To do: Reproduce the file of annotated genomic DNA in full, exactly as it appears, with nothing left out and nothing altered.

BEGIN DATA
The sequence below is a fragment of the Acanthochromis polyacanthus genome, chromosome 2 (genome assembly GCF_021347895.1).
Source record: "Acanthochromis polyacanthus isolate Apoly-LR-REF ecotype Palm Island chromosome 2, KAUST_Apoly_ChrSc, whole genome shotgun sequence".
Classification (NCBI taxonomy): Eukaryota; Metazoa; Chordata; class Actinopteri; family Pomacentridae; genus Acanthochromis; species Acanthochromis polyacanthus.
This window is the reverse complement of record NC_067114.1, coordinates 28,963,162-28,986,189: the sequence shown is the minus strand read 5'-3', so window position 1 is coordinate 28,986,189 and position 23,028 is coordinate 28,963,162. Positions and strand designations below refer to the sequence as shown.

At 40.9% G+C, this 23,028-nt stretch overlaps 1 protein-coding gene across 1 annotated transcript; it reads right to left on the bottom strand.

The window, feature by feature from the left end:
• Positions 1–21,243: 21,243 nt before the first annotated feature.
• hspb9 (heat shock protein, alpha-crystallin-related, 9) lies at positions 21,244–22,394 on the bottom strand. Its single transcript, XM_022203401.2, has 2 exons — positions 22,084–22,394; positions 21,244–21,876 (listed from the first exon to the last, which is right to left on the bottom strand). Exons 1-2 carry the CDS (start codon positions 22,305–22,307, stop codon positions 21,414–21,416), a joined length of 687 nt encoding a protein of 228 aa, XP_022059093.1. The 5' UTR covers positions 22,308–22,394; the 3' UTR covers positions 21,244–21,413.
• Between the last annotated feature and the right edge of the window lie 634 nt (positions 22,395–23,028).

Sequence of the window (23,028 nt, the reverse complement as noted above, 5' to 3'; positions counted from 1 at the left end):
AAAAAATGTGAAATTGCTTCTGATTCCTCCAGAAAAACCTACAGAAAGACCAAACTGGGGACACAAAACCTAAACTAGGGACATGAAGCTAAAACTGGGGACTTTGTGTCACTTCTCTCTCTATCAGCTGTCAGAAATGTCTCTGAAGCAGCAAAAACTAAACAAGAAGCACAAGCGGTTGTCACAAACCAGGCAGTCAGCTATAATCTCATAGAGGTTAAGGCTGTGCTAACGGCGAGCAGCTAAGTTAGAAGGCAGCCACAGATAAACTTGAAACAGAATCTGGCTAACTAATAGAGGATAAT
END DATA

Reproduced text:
The sequence below is a fragment of the Acanthochromis polyacanthus genome, chromosome 2 (genome assembly GCF_021347895.1).
Source record: "Acanthochromis polyacanthus isolate Apoly-LR-REF ecotype Palm Island chromosome 2, KAUST_Apoly_ChrSc, whole genome shotgun sequence".
Classification (NCBI taxonomy): Eukaryota; Metazoa; Chordata; class Actinopteri; family Pomacentridae; genus Acanthochromis; species Acanthochromis polyacanthus.
This window is the reverse complement of record NC_067114.1, coordinates 28,963,162-28,986,189: the sequence shown is the minus strand read 5'-3', so window position 1 is coordinate 28,986,189 and position 23,028 is coordinate 28,963,162. Positions and strand designations below refer to the sequence as shown.

At 40.9% G+C, this 23,028-nt stretch overlaps 1 protein-coding gene across 1 annotated transcript; it reads right to left on the bottom strand.

The window, feature by feature from the left end:
• Positions 1–21,243: 21,243 nt before the first annotated feature.
• hspb9 (heat shock protein, alpha-crystallin-related, 9) lies at positions 21,244–22,394 on the bottom strand. Its single transcript, XM_022203401.2, has 2 exons — positions 22,084–22,394; positions 21,244–21,876 (listed from the first exon to the last, which is right to left on the bottom strand). Exons 1-2 carry the CDS (start codon positions 22,305–22,307, stop codon positions 21,414–21,416), a joined length of 687 nt encoding a protein of 228 aa, XP_022059093.1. The 5' UTR covers positions 22,308–22,394; the 3' UTR covers positions 21,244–21,413.
• Between the last annotated feature and the right edge of the window lie 634 nt (positions 22,395–23,028).

Sequence of the window (23,028 nt, the reverse complement as noted above, 5' to 3'; positions counted from 1 at the left end):
AAAAAATGTGAAATTGCTTCTGATTCCTCCAGAAAAACCTACAGAAAGACCAAACTGGGGACACAAAACCTAAACTAGGGACATGAAGCTAAAACTGGGGACTTTGTGTCACTTCTCTCTCTATCAGCTGTCAGAAATGTCTCTGAAGCAGCAAAAACTAAACAAGAAGCACAAGCGGTTGTCACAAACCAGGCAGTCAGCTATAATCTCATAGAGGTTAAGGCTGTGCTAACGGCGAGCAGCTAAGTTAGAAGGCAGCCACAGATAAACTTGAAACAGAATCTGGCTAACTAATAGAGGATAAT